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HAH! - 12/2/2011 2:33:36 AM   
Mynok


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http://www.bbc.co.uk/news/magazine-15959067

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RE: HAH! - 12/2/2011 9:09:40 AM   
cantona2


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That sub looks HUUUGGGEEEE in that photo

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RE: HAH! - 12/2/2011 11:53:12 AM   
PaxMondo


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Wow.  One lucky guy ... just to have survived the surfacing from 170 ft ... amazing ...

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RE: HAH! - 12/2/2011 3:37:44 PM   
Canoerebel


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Wow, they omitted one fact a reader really wanted to know - did the divers discover that the broken depth gage truly read 270 feet?

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RE: HAH! - 12/2/2011 3:54:05 PM   
Cap Mandrake

 

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Amazing story. Perhaps the overpressure from the explosion damaged the depth gage?

You have to admit there are some curious features. For eg., did the RN really transport stokers to new duty stations in submarines? Makes me wonder if he really worked for MI5 or something.

Also not an easy decision to flood the compartment with wounded men about. Of course, objectively, to stay was to die as well.

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RE: HAH! - 12/3/2011 12:58:17 PM   
zuluhour


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He should have had the bends and died very shortly thereafter.

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RE: HAH! - 12/3/2011 2:38:55 PM   
PaxMondo


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quote:

ORIGINAL: zuluhour

He should have had the bends and died very shortly thereafter.

Exactly ... to have survived from that depth/pressure. 170ft is deep. Never been that deep myself, don't even know the timings for that depth ... but it would be a long time ...

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RE: HAH! - 12/3/2011 3:33:35 PM   
MateDow


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Double post



< Message edited by MateDow -- 12/3/2011 3:36:46 PM >

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RE: HAH! - 12/3/2011 3:36:07 PM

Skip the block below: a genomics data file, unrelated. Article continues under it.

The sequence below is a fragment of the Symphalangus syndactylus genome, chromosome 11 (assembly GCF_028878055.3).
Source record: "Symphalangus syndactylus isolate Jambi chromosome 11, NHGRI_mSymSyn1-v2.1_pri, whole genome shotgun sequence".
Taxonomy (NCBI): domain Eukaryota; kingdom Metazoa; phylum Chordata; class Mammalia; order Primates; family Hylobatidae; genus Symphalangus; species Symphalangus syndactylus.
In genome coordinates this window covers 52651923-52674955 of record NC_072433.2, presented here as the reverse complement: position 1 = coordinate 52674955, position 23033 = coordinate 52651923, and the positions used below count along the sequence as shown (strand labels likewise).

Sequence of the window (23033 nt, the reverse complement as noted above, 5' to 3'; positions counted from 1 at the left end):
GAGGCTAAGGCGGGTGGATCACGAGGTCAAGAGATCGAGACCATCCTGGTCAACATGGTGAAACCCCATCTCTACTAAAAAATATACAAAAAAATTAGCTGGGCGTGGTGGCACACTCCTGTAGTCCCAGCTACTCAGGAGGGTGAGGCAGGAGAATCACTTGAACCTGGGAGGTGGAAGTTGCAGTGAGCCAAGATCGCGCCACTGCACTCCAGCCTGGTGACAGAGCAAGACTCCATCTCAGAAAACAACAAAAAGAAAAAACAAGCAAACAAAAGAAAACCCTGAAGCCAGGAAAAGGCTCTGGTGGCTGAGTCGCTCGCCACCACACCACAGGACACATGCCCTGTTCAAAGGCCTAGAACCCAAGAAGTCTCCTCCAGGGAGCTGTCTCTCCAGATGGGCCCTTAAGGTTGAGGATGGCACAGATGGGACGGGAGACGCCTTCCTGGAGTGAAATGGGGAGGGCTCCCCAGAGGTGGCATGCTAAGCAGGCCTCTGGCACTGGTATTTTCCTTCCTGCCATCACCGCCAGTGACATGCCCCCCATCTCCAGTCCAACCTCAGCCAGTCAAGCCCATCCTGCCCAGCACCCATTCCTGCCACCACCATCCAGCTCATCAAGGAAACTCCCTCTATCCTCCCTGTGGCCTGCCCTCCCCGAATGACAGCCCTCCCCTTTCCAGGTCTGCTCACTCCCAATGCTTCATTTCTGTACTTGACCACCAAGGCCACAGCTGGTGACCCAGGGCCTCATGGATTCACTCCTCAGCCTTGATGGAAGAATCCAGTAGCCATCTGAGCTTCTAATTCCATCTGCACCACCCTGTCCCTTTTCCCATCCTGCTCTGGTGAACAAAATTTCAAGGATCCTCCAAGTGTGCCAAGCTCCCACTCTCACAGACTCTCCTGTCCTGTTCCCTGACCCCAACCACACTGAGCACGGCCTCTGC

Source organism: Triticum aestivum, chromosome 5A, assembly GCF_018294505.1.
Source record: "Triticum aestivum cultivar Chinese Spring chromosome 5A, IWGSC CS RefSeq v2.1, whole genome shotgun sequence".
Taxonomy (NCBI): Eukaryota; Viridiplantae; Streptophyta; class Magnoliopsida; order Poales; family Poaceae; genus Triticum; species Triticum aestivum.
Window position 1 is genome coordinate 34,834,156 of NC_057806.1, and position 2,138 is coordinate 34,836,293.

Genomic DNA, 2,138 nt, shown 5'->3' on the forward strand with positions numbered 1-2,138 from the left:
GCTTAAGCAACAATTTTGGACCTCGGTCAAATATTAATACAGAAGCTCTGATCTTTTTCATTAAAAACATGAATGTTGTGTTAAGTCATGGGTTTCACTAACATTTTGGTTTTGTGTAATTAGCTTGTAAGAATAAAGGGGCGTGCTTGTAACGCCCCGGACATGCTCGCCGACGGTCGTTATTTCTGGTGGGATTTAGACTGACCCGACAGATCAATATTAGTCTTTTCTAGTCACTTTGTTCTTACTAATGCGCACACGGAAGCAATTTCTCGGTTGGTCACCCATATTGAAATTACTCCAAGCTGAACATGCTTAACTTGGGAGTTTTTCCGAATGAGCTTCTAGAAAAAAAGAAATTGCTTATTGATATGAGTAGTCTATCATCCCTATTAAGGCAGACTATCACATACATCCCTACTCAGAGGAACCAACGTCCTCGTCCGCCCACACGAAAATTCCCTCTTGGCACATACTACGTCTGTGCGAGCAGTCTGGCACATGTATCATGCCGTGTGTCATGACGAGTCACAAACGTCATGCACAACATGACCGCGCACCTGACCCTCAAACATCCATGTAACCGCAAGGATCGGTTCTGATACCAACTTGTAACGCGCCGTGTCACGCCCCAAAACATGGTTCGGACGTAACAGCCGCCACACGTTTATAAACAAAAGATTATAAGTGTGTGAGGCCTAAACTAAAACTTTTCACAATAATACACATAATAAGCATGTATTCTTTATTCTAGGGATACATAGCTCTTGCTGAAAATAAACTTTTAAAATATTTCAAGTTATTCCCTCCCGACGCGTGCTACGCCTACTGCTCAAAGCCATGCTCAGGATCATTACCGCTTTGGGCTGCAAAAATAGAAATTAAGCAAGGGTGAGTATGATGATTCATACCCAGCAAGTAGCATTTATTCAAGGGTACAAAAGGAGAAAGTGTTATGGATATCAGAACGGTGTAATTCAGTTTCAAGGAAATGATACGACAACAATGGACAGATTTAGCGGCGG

MateDow


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quote:

ORIGINAL: zuluhour

He should have had the bends and died very shortly thereafter.


The air in the sub is basically at atmospheric pressure so there isn't excessive nitrogen in the blood. The US Navy used to put submariners through a 30m ascent every four years for training. They trained to exhale throughout the ascent ("ho ho ho") to prevent lung damage.

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RE: HAH! - 12/3/2011 4:16:42 PM   
Cap Mandrake

 

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quote:

ORIGINAL: MateDow


quote:

ORIGINAL: zuluhour

He should have had the bends and died very shortly thereafter.


The air in the sub is basically at atmospheric pressure so there isn't excessive nitrogen in the blood. The US Navy used to put submariners through a 30m ascent every four years for training. They trained to exhale throughout the ascent ("ho ho ho") to prevent lung damage.


Exactly. It takes time for the nitrogen at supratmospheric pressures to go into solution and even to find a home in lipid membranes. He wasn't at 170 ft-equivalent pressure until he flooded the compartment. Still, 170 ft, complete darkness, hatch is stuck. That must have been a "Holy crap, I am still alive" (or whatever an MI5 guy would say) moment when he got to the surface.

And then the Royal Navy sends a rescue mission for one guy on a Greek island with the Luftwaffe all over the place. Hmmmm?

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RE: HAH! - 12/3/2011 5:48:57 PM   
JWE

 

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quote:

ORIGINAL: MateDow
quote:

ORIGINAL: zuluhour
He should have had the bends and died very shortly thereafter.